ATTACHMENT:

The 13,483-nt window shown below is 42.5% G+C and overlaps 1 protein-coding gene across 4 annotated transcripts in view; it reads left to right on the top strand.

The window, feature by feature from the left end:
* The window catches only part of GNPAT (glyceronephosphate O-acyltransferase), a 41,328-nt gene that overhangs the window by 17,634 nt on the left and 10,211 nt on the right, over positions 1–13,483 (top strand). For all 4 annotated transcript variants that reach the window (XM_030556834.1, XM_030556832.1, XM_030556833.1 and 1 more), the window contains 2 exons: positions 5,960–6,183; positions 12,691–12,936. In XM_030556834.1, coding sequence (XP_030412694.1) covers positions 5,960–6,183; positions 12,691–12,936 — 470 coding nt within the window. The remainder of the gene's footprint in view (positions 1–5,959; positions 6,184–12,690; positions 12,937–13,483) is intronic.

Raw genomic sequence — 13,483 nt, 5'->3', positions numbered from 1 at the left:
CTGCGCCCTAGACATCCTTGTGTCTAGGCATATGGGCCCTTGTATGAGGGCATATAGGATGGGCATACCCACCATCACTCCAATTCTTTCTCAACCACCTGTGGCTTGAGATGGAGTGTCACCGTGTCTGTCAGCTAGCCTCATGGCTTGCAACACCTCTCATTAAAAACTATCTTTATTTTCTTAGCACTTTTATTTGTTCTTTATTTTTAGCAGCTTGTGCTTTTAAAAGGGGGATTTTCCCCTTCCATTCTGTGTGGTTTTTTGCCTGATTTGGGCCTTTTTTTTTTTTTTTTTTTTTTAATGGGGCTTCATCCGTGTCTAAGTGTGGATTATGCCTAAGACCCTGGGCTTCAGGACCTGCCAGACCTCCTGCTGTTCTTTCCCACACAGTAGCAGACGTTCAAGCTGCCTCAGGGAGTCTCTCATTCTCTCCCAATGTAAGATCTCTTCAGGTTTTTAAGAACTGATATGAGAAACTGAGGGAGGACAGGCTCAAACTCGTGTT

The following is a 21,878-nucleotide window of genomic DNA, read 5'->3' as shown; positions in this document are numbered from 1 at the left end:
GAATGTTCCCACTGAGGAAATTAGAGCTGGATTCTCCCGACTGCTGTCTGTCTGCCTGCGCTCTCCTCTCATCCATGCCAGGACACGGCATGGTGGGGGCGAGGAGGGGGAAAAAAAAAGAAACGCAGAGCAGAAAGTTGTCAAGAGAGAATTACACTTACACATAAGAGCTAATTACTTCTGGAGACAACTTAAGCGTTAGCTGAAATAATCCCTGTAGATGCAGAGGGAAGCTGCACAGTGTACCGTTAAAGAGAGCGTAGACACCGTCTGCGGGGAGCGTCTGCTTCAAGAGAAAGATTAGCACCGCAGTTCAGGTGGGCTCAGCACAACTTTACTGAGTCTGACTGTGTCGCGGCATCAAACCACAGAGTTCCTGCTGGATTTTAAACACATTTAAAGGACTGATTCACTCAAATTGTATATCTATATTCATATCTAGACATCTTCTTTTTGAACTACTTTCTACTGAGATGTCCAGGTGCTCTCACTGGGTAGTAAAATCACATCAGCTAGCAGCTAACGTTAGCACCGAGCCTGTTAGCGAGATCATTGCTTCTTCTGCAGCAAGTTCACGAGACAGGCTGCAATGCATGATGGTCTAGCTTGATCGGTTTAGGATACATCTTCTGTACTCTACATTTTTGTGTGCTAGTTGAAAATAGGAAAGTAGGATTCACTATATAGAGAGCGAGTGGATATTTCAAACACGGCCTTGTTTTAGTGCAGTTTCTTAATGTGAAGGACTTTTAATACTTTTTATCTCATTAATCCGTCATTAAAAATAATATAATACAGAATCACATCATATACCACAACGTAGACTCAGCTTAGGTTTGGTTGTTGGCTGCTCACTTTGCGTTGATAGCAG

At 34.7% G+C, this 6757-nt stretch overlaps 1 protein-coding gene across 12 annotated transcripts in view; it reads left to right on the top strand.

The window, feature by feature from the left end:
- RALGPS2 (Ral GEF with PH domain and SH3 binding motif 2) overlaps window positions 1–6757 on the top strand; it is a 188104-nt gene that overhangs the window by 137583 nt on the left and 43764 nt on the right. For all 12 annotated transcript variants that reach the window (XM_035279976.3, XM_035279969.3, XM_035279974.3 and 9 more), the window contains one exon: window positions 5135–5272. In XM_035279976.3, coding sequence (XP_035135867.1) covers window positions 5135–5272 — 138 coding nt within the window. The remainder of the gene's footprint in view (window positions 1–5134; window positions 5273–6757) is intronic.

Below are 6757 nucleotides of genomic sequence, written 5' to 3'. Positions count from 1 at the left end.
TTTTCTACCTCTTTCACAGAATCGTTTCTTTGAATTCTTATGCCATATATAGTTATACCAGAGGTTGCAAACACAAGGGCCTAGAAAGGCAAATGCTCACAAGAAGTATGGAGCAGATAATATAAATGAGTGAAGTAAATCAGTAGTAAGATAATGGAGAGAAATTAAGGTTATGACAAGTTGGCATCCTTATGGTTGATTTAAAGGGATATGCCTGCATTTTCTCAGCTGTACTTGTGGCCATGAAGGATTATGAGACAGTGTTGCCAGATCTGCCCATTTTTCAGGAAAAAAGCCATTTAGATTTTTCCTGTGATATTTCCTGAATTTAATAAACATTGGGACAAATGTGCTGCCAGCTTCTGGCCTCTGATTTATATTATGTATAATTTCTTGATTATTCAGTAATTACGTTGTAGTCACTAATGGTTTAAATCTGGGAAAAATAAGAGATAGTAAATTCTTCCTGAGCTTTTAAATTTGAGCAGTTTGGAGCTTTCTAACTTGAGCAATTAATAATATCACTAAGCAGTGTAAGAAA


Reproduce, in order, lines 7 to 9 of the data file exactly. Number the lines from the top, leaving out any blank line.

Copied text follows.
GAATGTTCCCACTGAGGAAATTAGAGCTGGATTCTCCCGACTGCTGTCTGTCTGCCTGCGCTCTCCTCTCATCCATGCCAGGACACGGCATGGTGGGGGCGAGGAGGGGGAAAAAAAAAGAAACGCAGAGCAGAAAGTTGTCAAGAGAGAATTACACTTACACATAAGAGCTAATTACTTCTGGAGACAACTTAAGCGTTAGCTGAAATAATCCCTGTAGATGCAGAGGGAAGCTGCACAGTGTACCGTTAAAGAGAGCGTAGACACCGTCTGCGGGGAGCGTCTGCTTCAAGAGAAAGATTAGCACCGCAGTTCAGGTGGGCTCAGCACAACTTTACTGAGTCTGACTGTGTCGCGGCATCAAACCACAGAGTTCCTGCTGGATTTTAAACACATTTAAAGGACTGATTCACTCAAATTGTATATCTATATTCATATCTAGACATCTTCTTTTTGAACTACTTTCTACTGAGATGTCCAGGTGCTCTCACTGGGTAGTAAAATCACATCAGCTAGCAGCTAACGTTAGCACCGAGCCTGTTAGCGAGATCATTGCTTCTTCTGCAGCAAGTTCACGAGACAGGCTGCAATGCATGATGGTCTAGCTTGATCGGTTTAGGATACATCTTCTGTACTCTACATTTTTGTGTGCTAGTTGAAAATAGGAAAGTAGGATTCACTATATAGAGAGCGAGTGGATATTTCAAACACGGCCTTGTTTTAGTGCAGTTTCTTAATGTGAAGGACTTTTAATACTTTTTATCTCATTAATCCGTCATTAAAAATAATATAATACAGAATCACATCATATACCACAACGTAGACTCAGCTTAGGTTTGGTTGTTGGCTGCTCACTTTGCGTTGATAGCAG

At 34.7% G+C, this 6757-nt stretch overlaps 1 protein-coding gene across 12 annotated transcripts in view; it reads left to right on the top strand.

The window, feature by feature from the left end: